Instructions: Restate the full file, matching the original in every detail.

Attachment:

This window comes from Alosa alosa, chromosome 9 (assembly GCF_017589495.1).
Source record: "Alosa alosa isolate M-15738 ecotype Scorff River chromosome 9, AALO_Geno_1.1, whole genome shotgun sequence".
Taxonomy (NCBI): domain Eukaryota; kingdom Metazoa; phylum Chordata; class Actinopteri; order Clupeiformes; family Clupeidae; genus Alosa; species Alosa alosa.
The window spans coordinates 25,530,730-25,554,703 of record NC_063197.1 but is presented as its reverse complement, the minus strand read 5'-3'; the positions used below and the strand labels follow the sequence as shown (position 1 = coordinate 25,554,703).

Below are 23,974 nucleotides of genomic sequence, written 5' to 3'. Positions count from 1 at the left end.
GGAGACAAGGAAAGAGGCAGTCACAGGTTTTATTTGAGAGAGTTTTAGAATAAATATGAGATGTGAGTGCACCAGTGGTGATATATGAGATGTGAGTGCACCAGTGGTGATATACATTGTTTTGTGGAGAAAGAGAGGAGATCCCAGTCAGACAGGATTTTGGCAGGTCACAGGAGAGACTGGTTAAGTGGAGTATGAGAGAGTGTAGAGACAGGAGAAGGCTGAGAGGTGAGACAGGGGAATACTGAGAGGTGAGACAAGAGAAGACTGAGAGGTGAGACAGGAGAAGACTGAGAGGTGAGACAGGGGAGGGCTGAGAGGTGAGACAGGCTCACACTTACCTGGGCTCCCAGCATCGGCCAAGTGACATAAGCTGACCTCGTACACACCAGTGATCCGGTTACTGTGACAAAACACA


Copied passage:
This window comes from Alosa alosa, chromosome 9 (assembly GCF_017589495.1).
Source record: "Alosa alosa isolate M-15738 ecotype Scorff River chromosome 9, AALO_Geno_1.1, whole genome shotgun sequence".
Taxonomy (NCBI): domain Eukaryota; kingdom Metazoa; phylum Chordata; class Actinopteri; order Clupeiformes; family Clupeidae; genus Alosa; species Alosa alosa.
The window spans coordinates 25,530,730-25,554,703 of record NC_063197.1 but is presented as its reverse complement, the minus strand read 5'-3'; the positions used below and the strand labels follow the sequence as shown (position 1 = coordinate 25,554,703).

Below are 23,974 nucleotides of genomic sequence, written 5' to 3'. Positions count from 1 at the left end.
GGAGACAAGGAAAGAGGCAGTCACAGGTTTTATTTGAGAGAGTTTTAGAATAAATATGAGATGTGAGTGCACCAGTGGTGATATATGAGATGTGAGTGCACCAGTGGTGATATACATTGTTTTGTGGAGAAAGAGAGGAGATCCCAGTCAGACAGGATTTTGGCAGGTCACAGGAGAGACTGGTTAAGTGGAGTATGAGAGAGTGTAGAGACAGGAGAAGGCTGAGAGGTGAGACAGGGGAATACTGAGAGGTGAGACAAGAGAAGACTGAGAGGTGAGACAGGAGAAGACTGAGAGGTGAGACAGGGGAGGGCTGAGAGGTGAGACAGGCTCACACTTACCTGGGCTCCCAGCATCGGCCAAGTGACATAAGCTGACCTCGTACACACCAGTGATCCGGTTACTGTGACAAAACACA